In terms of greatest hockey moments, in what was a prestigious hall of fame career full great moments, Phil Esposito lists December 3, 1987 as one of the top two of his career, alongside being a founder of the Tampa Bay Lightning. On that day, the Boston Bruins retired his No. 7 to the rafters honoring a storied career with the Black and Gold that was highlighted by two Stanley cups in 1970 and 72.
That was an immense honor, but it became even more unique when then Bruins defenseman and a future hall of famer as well, Ray Bourque, pulled of his No. 7 jersey, gave it to Esposito and donned what would become his trademark No. 77 that 14 years later would also hang high above the Boston Garden ice. Esposito was recently a guest with Jimmy Murphy on the latest Murphy’s Hockey Law Podcast and recalled how surprised and appreciative he was of the future Bruins captain’s amazing gesture.
“I’ll never forget ‘Bourkie’s’ words,” Esposito recalled. “I said ‘what are you doing?’ and he says ‘This is yours big fella! It always should’ve been yours; it never should’ve been anyone else’s!’ I’ll never forget that as long as I live. It was one of the greatest things that ever happened to me in my life.”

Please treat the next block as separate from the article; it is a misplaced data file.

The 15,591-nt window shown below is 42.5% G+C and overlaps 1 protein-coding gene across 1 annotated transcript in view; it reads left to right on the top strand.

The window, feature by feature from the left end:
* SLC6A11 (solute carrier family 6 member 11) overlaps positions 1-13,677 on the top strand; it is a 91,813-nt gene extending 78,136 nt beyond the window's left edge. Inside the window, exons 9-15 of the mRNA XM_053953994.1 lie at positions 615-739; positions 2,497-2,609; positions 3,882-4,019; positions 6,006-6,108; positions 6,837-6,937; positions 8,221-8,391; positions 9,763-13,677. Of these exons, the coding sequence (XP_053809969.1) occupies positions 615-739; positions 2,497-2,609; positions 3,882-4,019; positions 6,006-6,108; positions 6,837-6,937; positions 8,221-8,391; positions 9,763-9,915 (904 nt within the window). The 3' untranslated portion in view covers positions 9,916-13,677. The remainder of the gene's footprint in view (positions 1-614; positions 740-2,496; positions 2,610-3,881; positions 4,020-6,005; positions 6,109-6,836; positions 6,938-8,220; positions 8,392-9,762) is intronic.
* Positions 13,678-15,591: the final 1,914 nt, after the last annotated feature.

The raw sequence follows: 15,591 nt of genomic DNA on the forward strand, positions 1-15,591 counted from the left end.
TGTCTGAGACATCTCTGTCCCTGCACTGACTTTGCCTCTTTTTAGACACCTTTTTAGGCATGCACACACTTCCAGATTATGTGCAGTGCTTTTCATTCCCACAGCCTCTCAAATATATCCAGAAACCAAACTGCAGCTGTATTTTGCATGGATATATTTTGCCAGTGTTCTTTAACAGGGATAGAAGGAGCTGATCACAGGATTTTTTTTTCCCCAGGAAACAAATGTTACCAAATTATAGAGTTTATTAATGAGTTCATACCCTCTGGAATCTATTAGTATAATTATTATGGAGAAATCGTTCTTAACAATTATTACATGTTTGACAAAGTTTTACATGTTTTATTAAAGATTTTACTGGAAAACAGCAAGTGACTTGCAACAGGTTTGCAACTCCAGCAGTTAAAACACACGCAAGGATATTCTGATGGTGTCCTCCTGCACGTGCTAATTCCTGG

“I was asked ‘do you mind if we put your name on it and then when Ray retires, put his name,” Esposito recalled. “I said ‘certainly not, I don’t mind that at all. Absolutely, I wouldn’t mind that at all.’ And they said ‘OK, that’s what we’re probably going to do.’ So that’s why I was so surprised! I think it was Ray himself that brought it to Harry [Sinden] and the coach (Terry O’Reilly) and they were the only two who only knew outside of ‘Bourkie’.
Honestly, that is something that will go down in my mind as one of the greatest things to ever happen to me, having my number retired in the Boston Garden. Without a doubt, that and getting the hockey franchise set up in Tampa Bay, stand out more than anything else in my career.”
As Esposito stated in his speech on that memorable night 30 years ago, Boston and his time with the Bruins hold the top spot in his memory and heart.
“I had the greatest time of my life in hockey, in Boston,” Esposito said. “Without a doubt, it was the best. It was the greatest time, I was at the top of my game, we had the best players I ever played with and it was fun. We fought with each other; we drank together; we ate together; and we played for another with all the passion you could have. I love those guys! When you win a Stanley Cup like we did in ’70 and ’72, Freddy Shero said it to the Philadelphia Flyers in ’74, ‘You win this game and you walk together forever!’ and for me, that team from ’70, which was the first one, those guys, I’ll walk with them forever.”
Here’s the full interview with Murph and Espo: